Family Law and Lawyers

Family Laws in NSW


  • Introduction
  • Parental responsibility
  • Parenting time
  • Best Interest of Child
  • Family Dispute Resolution
  • Support for children after separation
  • Financial responsibility for children
  • Child’s Wellbeing
  • What is a Family Court Order?
  • Consequences of Breaching Family Court Order
  • Conclusion



Children in Australia have the right to a meaningful relationship with both of their parents, as well as to be fully secure. A court is required to place greater emphasis on the need to defend children from maltreatment. In Australia, family law is enforced by the Family Law Act 1975, which works in tandem with the Family Court Act 1975. The Family Court of Australia, the Federal Circuit Court of Australia, or the Family Court of Western Australia hears Family Court proceedings.


Parental responsibility:

Parental responsibility encompasses all of a parent’s duties, authority, obligations, and authority over their children. Whether married, in a committed relationship, never in a relationship, or otherwise, each parent has parental responsibility for the child. This implies that both parents can decide on the child independently. When parents of a child under the age of 18 divorce, they both retain parental responsibility for the child. If the parents want to make a legal obligation to fulfill major long-term decisions about their child’s wellbeing and upbringing together, they should make or request a court order for Equal Shared Parental Responsibility. ‘Major long-term issues’ include choices about a child’s school, major health decisions, and religious observance. Equal parental responsibility does not imply equal time. A court may decide that removing parental responsibility from one or both parents is in the child’s best interest. A court may also decide to appoint a legal guardian to assume responsibility for a child.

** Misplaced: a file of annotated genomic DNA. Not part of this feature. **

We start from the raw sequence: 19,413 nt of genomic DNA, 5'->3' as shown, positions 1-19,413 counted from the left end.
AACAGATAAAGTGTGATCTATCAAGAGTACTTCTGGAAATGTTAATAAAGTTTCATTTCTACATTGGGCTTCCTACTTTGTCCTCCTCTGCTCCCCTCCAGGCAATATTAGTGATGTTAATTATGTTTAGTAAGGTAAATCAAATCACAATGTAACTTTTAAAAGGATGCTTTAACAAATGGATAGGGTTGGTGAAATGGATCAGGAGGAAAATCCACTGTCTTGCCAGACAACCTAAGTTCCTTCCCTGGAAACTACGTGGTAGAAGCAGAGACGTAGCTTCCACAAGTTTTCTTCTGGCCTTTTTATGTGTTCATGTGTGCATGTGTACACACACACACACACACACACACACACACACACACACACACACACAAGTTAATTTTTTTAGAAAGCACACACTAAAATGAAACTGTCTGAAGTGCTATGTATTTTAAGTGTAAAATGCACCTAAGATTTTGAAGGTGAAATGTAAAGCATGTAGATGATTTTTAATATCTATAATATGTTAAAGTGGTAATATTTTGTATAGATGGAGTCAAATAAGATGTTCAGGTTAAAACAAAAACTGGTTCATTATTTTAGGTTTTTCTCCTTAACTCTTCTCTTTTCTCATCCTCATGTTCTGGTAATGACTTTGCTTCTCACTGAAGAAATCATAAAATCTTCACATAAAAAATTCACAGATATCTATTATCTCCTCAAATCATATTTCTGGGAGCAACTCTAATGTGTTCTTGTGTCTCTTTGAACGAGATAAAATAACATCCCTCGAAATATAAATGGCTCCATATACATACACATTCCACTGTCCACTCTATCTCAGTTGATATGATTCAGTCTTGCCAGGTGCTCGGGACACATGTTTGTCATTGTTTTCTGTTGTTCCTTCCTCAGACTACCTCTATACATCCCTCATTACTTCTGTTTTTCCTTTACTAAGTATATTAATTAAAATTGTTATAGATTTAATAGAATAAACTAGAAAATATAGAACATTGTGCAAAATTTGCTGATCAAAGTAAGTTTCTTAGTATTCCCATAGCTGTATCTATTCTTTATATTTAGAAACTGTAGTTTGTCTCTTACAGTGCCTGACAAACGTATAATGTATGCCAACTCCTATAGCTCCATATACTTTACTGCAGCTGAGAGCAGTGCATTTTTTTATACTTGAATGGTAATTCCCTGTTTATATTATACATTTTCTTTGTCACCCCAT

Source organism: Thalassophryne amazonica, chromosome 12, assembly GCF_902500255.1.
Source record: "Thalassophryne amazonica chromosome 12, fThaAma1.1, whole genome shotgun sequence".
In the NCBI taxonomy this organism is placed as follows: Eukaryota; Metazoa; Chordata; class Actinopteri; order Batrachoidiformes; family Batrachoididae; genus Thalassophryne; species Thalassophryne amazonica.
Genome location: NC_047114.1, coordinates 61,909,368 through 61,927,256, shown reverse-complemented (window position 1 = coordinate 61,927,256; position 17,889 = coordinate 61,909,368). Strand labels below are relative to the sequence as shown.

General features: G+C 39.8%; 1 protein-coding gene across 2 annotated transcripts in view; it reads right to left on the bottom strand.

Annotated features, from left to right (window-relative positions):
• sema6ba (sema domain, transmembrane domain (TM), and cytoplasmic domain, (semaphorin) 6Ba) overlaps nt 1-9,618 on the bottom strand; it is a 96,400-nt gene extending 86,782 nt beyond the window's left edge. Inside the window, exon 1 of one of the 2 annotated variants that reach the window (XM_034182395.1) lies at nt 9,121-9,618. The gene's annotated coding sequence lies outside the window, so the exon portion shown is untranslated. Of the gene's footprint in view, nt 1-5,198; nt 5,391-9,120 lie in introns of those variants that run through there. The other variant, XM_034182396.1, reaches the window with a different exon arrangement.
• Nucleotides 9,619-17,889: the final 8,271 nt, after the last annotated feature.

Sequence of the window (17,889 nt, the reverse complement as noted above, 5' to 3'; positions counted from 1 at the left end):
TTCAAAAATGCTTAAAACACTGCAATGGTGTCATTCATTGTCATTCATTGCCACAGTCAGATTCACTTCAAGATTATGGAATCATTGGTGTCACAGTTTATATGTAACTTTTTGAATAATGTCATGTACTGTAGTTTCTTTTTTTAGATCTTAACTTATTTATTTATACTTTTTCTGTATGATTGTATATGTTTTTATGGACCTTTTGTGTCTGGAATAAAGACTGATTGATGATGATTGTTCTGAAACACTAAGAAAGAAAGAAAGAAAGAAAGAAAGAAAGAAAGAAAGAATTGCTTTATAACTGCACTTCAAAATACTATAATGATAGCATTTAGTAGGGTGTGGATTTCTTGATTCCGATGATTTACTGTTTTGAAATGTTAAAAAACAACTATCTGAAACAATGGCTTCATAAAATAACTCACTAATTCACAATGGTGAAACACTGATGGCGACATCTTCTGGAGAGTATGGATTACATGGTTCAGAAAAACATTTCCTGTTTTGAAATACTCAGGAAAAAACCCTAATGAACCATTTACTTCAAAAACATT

Parenting time:

There are no strict guidelines for deciding which parent a child will live with or spend quality time with after their parent’s divorce. Making ‘custody’ or ‘contact’ agreements used to be referred to as this. In Australian family law, these terms are no longer used. There is no law requiring children to spend the same or “50:50” time with both parents. In most cases, both parents should discuss their child’s specific needs and come to their own consensus about where a child will live and how they should spend time with their parents.

Best Interest of Child:

What counts most when making important decisions by the courts about children is that they make sure: what is in best interest of the children with the right to a meaningful and healthy relationship with both patents. After joint discussions, the majority of separated or divorced parents effectively agree on their arrangements for the care of their children. If parents cannot concur on child custody issues after their divorce, specialist family mediation services can assist them in reaching a mutually acceptable judgment or compromise. If the guardians remain unable to reach an agreement, a judge in a family law court will make a decision. In accordance with the Family Law Act, the judge’s decision will be based on the child’s finest interests.

Family Dispute Resolution: